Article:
One recent study indicates that  at least 36 risk factors for the world’s disease burden, including  most of those related to sub-optimal diets, will worsen by 2040. 38 They include high blood glucose, high blood pressure, high  cholesterol and high body mass index.

More than a quarter of preventable deaths globally have been attributed to imbalanced diets, mostly from diet-related, chronic diseases that also require costly treatment.

Stanaway et al. (2018) 39

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Box 2.1: Today’s burden of non-communicable diseases (NCDs)

According to the 2018 Global Nutrition Report: “The burden of NCDs is significant: 422 million people have diabetes and 1.1 billion people suffer from high blood pressure. NCDs were responsible for 41 million of the world’s 57 million total deaths

(71%) in 2016, of which diet was one of the four leading risk factors.” 41 Importantly, the diet-related disease burden is highest in low- and middle-income countries (see Figure 2.3), which together account for 85% of all premature deaths from NCDs. 42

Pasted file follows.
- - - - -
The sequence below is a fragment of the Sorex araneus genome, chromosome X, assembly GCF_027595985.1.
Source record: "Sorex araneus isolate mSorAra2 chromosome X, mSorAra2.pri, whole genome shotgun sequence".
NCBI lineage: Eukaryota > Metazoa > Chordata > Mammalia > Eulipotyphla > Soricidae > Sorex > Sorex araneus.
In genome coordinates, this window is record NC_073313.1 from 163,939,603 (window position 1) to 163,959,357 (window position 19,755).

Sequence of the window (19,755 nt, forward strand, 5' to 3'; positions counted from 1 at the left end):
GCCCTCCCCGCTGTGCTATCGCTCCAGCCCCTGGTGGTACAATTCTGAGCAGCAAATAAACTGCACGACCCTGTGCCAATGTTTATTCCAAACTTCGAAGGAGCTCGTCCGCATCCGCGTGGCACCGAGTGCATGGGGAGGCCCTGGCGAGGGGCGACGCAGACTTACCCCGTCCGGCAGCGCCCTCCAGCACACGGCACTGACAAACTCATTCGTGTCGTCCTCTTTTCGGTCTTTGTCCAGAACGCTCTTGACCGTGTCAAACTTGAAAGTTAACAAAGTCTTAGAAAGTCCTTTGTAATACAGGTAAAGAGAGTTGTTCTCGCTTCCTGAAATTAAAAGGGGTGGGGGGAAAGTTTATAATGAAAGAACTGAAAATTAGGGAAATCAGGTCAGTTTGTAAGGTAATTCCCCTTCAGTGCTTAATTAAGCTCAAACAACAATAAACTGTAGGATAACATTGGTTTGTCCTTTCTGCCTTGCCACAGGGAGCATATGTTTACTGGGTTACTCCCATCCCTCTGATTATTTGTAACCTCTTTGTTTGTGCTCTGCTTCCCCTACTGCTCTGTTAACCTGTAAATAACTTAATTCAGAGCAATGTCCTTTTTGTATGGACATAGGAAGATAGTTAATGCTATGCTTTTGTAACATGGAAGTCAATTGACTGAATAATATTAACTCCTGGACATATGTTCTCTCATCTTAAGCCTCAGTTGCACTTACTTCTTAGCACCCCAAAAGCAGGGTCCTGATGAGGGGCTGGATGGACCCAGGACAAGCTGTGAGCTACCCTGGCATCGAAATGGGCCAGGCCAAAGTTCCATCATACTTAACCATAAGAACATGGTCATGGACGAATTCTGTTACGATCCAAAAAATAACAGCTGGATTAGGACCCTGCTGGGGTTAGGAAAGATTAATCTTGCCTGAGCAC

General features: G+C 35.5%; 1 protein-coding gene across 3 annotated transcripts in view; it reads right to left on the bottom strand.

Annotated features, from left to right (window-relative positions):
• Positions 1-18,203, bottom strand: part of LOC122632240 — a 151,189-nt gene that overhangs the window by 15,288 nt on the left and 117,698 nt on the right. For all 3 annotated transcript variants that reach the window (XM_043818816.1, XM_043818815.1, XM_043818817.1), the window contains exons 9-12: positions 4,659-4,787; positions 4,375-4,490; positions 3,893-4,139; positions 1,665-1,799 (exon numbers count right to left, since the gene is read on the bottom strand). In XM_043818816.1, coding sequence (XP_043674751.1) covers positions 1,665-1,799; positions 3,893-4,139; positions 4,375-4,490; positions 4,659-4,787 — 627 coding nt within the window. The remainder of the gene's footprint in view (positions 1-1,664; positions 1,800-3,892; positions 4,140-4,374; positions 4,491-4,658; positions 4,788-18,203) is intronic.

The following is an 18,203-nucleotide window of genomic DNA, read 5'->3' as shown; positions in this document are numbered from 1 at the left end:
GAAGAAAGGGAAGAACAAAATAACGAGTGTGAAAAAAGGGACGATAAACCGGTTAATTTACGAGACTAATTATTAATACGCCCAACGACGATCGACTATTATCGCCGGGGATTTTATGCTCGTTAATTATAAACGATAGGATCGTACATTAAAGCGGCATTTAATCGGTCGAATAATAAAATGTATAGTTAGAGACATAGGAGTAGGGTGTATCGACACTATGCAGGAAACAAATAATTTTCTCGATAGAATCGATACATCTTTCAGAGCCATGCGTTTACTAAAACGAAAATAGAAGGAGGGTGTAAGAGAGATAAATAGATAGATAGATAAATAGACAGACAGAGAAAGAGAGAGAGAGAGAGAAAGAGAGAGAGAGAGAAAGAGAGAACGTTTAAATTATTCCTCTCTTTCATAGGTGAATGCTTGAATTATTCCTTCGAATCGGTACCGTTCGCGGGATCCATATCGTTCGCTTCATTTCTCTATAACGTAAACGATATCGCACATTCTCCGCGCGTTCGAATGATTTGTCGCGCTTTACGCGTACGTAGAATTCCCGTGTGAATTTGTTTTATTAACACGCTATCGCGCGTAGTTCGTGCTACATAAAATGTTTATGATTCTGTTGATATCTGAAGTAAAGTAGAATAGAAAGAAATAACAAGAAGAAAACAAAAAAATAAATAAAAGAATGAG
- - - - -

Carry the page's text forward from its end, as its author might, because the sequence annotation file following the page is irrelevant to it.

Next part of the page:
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Importantly, although by 2040 sub-Saharan Africa will still have  a large share of years of life lost due to communicable diseases  as well as maternal and young child undernutrition, it will also face rapidly growing healthcare costs associated with diet-related  NCDs such as ischaemic heart disease, strokes, and diabetes.  43

The huge scale of the future health and economic impacts  of poor diets can be illustrated by just one diet-related NCD: diabetes. The number of people affected is projected to rise from  451 million globally in 2017 to 693 million by 2045, increasing  global healthcare expenditure to almost US$1 trillion per year. 44  Estimates of the ‘full economic cost’ of diabetes forecast that the  global economic burden of diabetes will rise from US$1.3 trillion  in 2015 to US$2.5 trillion in 2030, if recent trends continue, with  low- and middle-income countries severely affected. 45 By 2030,